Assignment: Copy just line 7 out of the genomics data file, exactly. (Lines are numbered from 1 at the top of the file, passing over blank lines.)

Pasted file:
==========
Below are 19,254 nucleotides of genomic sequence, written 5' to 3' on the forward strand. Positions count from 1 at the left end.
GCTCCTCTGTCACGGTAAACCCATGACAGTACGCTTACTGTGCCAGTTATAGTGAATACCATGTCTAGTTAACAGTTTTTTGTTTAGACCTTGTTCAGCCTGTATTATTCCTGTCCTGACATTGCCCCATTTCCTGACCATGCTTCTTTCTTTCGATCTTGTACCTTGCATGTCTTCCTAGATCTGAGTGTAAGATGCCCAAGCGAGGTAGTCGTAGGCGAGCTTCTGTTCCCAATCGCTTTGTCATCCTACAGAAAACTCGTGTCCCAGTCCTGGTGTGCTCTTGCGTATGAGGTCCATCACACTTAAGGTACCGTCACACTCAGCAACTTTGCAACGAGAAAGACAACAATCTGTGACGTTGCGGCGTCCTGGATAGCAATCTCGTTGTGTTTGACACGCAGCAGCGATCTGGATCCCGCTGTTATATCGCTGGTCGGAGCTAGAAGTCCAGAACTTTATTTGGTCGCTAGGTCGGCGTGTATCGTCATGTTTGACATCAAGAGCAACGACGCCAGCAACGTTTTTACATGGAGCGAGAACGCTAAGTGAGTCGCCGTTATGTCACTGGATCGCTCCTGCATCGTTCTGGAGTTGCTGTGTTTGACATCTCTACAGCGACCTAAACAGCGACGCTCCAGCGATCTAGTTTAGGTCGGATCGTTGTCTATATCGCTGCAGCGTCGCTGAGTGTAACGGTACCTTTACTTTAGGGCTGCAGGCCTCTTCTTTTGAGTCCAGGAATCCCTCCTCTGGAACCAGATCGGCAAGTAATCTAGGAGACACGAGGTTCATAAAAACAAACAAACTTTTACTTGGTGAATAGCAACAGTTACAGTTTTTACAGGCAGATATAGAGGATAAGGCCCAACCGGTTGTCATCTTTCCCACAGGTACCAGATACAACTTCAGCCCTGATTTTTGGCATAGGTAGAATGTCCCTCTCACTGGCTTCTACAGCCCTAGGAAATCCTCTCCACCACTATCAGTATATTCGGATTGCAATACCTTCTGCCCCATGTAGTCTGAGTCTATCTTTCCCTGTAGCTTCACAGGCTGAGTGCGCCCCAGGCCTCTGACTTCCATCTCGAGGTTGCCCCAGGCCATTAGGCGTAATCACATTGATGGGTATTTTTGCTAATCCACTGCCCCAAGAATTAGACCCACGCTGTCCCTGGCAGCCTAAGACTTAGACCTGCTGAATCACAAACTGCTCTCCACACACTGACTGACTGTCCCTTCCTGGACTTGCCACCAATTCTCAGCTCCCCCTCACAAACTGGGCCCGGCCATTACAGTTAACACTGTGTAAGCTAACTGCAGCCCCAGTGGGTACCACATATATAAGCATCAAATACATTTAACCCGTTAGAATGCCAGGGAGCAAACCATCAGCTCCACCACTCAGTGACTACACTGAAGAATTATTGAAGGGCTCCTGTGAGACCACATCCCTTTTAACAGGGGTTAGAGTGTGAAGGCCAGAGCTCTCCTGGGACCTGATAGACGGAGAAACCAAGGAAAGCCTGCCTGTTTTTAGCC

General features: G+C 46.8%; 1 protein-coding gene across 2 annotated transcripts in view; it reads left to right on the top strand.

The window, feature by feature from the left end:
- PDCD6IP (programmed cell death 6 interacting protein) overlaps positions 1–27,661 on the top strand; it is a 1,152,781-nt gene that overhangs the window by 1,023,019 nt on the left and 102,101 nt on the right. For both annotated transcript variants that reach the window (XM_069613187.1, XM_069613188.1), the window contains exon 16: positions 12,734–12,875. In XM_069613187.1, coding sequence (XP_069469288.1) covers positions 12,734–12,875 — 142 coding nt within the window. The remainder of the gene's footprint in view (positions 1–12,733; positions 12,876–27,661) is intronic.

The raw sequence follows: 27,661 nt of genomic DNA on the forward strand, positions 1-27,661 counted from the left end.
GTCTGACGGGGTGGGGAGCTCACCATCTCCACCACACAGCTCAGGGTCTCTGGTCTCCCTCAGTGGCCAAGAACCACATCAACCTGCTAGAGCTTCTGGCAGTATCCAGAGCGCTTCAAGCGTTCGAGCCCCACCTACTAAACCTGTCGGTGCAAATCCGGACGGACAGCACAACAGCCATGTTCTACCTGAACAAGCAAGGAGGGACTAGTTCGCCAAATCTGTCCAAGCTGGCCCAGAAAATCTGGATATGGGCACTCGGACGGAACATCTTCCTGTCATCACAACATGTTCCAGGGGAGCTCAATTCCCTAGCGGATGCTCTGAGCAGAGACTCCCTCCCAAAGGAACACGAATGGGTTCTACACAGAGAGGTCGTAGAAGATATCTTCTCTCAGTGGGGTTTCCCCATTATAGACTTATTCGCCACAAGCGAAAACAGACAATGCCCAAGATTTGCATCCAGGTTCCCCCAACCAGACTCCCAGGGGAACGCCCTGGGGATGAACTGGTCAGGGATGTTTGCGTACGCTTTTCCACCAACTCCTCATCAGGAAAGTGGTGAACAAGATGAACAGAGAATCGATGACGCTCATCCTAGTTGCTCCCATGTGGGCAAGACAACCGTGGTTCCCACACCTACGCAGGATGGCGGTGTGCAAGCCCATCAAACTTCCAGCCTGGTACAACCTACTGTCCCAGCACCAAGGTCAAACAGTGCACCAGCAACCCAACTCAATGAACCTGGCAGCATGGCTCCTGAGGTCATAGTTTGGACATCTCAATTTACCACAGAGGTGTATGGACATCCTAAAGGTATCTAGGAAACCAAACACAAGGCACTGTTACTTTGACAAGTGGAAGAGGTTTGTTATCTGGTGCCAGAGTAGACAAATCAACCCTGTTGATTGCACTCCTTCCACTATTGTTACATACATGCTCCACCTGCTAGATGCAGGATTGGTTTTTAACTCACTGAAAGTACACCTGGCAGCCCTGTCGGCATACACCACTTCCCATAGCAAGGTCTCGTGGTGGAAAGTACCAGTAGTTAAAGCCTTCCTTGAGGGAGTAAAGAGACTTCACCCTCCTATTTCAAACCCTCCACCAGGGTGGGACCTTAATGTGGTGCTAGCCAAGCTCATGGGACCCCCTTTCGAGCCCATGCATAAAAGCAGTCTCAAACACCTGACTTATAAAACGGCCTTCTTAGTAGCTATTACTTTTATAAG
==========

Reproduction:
GTCTGACGGGGTGGGGAGCTCACCATCTCCACCACACAGCTCAGGGTCTCTGGTCTCCCTCAGTGGCCAAGAACCACATCAACCTGCTAGAGCTTCTGGCAGTATCCAGAGCGCTTCAAGCGTTCGAGCCCCACCTACTAAACCTGTCGGTGCAAATCCGGACGGACAGCACAACAGCCATGTTCTACCTGAACAAGCAAGGAGGGACTAGTTCGCCAAATCTGTCCAAGCTGGCCCAGAAAATCTGGATATGGGCACTCGGACGGAACATCTTCCTGTCATCACAACATGTTCCAGGGGAGCTCAATTCCCTAGCGGATGCTCTGAGCAGAGACTCCCTCCCAAAGGAACACGAATGGGTTCTACACAGAGAGGTCGTAGAAGATATCTTCTCTCAGTGGGGTTTCCCCATTATAGACTTATTCGCCACAAGCGAAAACAGACAATGCCCAAGATTTGCATCCAGGTTCCCCCAACCAGACTCCCAGGGGAACGCCCTGGGGATGAACTGGTCAGGGATGTTTGCGTACGCTTTTCCACCAACTCCTCATCAGGAAAGTGGTGAACAAGATGAACAGAGAATCGATGACGCTCATCCTAGTTGCTCCCATGTGGGCAAGACAACCGTGGTTCCCACACCTACGCAGGATGGCGGTGTGCAAGCCCATCAAACTTCCAGCCTGGTACAACCTACTGTCCCAGCACCAAGGTCAAACAGTGCACCAGCAACCCAACTCAATGAACCTGGCAGCATGGCTCCTGAGGTCATAGTTTGGACATCTCAATTTACCACAGAGGTGTATGGACATCCTAAAGGTATCTAGGAAACCAAACACAAGGCACTGTTACTTTGACAAGTGGAAGAGGTTTGTTATCTGGTGCCAGAGTAGACAAATCAACCCTGTTGATTGCACTCCTTCCACTATTGTTACATACATGCTCCACCTGCTAGATGCAGGATTGGTTTTTAACTCACTGAAAGTACACCTGGCAGCCCTGTCGGCATACACCACTTCCCATAGCAAGGTCTCGTGGTGGAAAGTACCAGTAGTTAAAGCCTTCCTTGAGGGAGTAAAGAGACTTCACCCTCCTATTTCAAACCCTCCACCAGGGTGGGACCTTAATGTGGTGCTAGCCAAGCTCATGGGACCCCCTTTCGAGCCCATGCATAAAAGCAGTCTCAAACACCTGACTTATAAAACGGCCTTCTTAGTAGCTATTACTTTTATAAG